The Theory of Chaos

Wednesday, February 06, 2008

From the Archive - MOVIE REVIEW - Stardust

Originally published 8/17/07
Full review behind the jump


: Matthew Vaughn
: Screenplay by Janet Goldman and Matthew Vaughn, based on the novel by Neil Gaiman
: Matthew Vaughn, Neil Gaiman, Lorenzo di Bonaventura, Michael Dreyer
: Claire Danes, Charlie Cox, Michelle Pfeiffer, Robert DeNiro, Mark Strong, Jason Flemying, Sienna Miller, Henry Cavill, Ricky Gervais, Kate Magowan, with a special appearance by Peter O’Toole, and narrated by Sir Ian McKellen

There’s a moment in
Stardust so brief you might well miss it, but so perfect you won’t want to. It comes in the climax, as the boyish hero Tristran (Charlie Cox), whom we’ve watched evolve in the course of a grand adventure from doofus to dashing, looks up to see a chandelier on the ceiling, the support rope in one of his hands, and a sword in the other. Before he takes the inevitable action which is like the ordination ritual for young swashbucklers, he seems to check these three items again with a glint of happy disbelief in his eyes, as if to say: “Wow, you mean I get to do this?

It takes a special kind of actor to pull off a moment like that, because one must be both eager and genuine, committed to the peril of the moment but still vulnerable to an appreciation of, well, just how much silly fun it is to be leaping and fighting and saving endangered damsels. Cox is such an actor, and I suspect with this movie he will etch a permanent place in the romantic speculations of many, many teenage girls.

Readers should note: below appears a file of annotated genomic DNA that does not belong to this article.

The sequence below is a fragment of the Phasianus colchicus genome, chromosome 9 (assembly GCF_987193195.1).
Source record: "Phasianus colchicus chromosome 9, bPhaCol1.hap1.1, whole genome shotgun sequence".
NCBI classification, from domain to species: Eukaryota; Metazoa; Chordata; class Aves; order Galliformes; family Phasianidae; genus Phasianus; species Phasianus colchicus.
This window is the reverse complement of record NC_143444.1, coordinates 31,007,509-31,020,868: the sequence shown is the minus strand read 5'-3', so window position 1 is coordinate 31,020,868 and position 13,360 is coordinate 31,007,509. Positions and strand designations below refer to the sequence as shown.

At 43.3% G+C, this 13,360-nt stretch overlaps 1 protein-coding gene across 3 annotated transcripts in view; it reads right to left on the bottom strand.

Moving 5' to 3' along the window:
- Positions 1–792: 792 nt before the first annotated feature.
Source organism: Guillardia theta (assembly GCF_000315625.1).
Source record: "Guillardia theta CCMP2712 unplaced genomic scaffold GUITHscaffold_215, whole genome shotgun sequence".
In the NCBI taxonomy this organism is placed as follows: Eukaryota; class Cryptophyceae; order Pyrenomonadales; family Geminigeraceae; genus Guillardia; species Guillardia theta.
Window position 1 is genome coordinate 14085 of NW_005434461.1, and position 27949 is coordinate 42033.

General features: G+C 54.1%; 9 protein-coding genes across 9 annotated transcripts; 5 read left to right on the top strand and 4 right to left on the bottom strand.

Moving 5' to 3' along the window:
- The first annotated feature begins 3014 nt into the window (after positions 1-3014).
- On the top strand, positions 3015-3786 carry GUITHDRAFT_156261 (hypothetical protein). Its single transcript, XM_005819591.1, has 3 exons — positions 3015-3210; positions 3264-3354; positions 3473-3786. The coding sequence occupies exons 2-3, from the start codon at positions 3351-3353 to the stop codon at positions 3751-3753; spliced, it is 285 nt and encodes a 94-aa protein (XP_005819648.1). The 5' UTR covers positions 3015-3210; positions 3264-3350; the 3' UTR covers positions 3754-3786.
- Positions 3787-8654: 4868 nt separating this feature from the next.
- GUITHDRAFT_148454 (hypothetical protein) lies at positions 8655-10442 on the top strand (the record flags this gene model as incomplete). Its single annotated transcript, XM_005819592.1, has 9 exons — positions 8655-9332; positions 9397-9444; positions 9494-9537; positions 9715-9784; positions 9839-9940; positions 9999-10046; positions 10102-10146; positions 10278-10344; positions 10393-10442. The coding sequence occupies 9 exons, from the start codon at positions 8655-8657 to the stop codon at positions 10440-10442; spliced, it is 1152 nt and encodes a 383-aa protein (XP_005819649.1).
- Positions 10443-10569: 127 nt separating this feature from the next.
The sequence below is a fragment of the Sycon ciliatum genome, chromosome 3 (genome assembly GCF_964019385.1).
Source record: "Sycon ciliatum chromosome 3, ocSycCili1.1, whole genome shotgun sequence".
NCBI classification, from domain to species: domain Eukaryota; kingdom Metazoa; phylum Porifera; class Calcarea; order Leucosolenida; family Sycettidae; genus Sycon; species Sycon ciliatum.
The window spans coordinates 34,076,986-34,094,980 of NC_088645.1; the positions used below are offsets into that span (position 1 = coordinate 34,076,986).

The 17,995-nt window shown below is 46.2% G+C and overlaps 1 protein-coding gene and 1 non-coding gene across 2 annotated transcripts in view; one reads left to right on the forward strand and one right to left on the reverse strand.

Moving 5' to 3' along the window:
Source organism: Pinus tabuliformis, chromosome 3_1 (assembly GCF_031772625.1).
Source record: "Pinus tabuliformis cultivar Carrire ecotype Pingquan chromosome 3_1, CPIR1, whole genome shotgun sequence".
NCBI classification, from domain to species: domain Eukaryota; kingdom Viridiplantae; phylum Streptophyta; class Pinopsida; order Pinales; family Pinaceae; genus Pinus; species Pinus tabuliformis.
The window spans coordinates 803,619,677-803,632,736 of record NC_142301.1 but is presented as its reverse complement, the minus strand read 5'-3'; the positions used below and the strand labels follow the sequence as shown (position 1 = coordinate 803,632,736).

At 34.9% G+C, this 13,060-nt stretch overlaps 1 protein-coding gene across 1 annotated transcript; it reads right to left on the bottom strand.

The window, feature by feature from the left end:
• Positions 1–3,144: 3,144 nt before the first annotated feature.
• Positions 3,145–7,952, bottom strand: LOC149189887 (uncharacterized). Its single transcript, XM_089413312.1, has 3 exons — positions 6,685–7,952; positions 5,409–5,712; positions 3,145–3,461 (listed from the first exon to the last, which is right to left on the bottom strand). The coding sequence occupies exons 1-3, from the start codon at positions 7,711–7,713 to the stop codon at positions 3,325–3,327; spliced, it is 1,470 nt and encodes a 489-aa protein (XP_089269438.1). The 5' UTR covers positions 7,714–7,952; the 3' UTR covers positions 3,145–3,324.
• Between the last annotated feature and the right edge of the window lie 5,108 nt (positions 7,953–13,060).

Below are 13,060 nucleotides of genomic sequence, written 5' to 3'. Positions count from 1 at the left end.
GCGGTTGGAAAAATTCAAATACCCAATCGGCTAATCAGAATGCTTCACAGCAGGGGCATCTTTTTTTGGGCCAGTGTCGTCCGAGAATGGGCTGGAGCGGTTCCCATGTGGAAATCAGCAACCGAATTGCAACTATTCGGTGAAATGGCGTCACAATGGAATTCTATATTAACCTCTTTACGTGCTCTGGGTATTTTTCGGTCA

He is in more ways than usual the face of
Stardust, because like him the movie is pretty and a bit shaggy, clumsy in a few steps but ultimately winning because it is sincere, funny, and good-hearted. On behalf of my generation I’ll state that I still prefer its spiritual cousin The Princess Bride, but this movie is going to have its champions in that debate, and they won’t be empty-handed for worthy arguments.

is one of the first stories to reach the screen from the notoriously difficult-to-adapt Neil Gaiman. One of the finest fantasy authors of this or any generation, his business card might as well read “Have Imagination. Will Travel.” It is co-written and directed by Layer Cake director Matthew Vaughn. Vaughn, formerly Guy Ritchie’s producer, became a director quite by accident, and it seems to shield him from any self-seriousness.

As expensive as this movie appears – and as an experienced producer he’ll be able to tell you just how expensive – as a director he seems free to understand that the point of this endeavor is to just keep it moving forward, and along the way have a laugh, better yet a lot of laughs, and smiles, and rollicking thrills. From a construction standpoint it’s refreshingly loose-screwed; and it’s delivered with cheeky relish, plus an eminently British appreciation of understatement and suggestive asides. And from flying pirate ships to a spectral Greek Chorus of maimed ghosts to one of the more inventive sword fights of recent memory (involving a corpse effectively used as a marionette), it is thoroughly a tribute to both the ecstatic and macabre joys of imagining.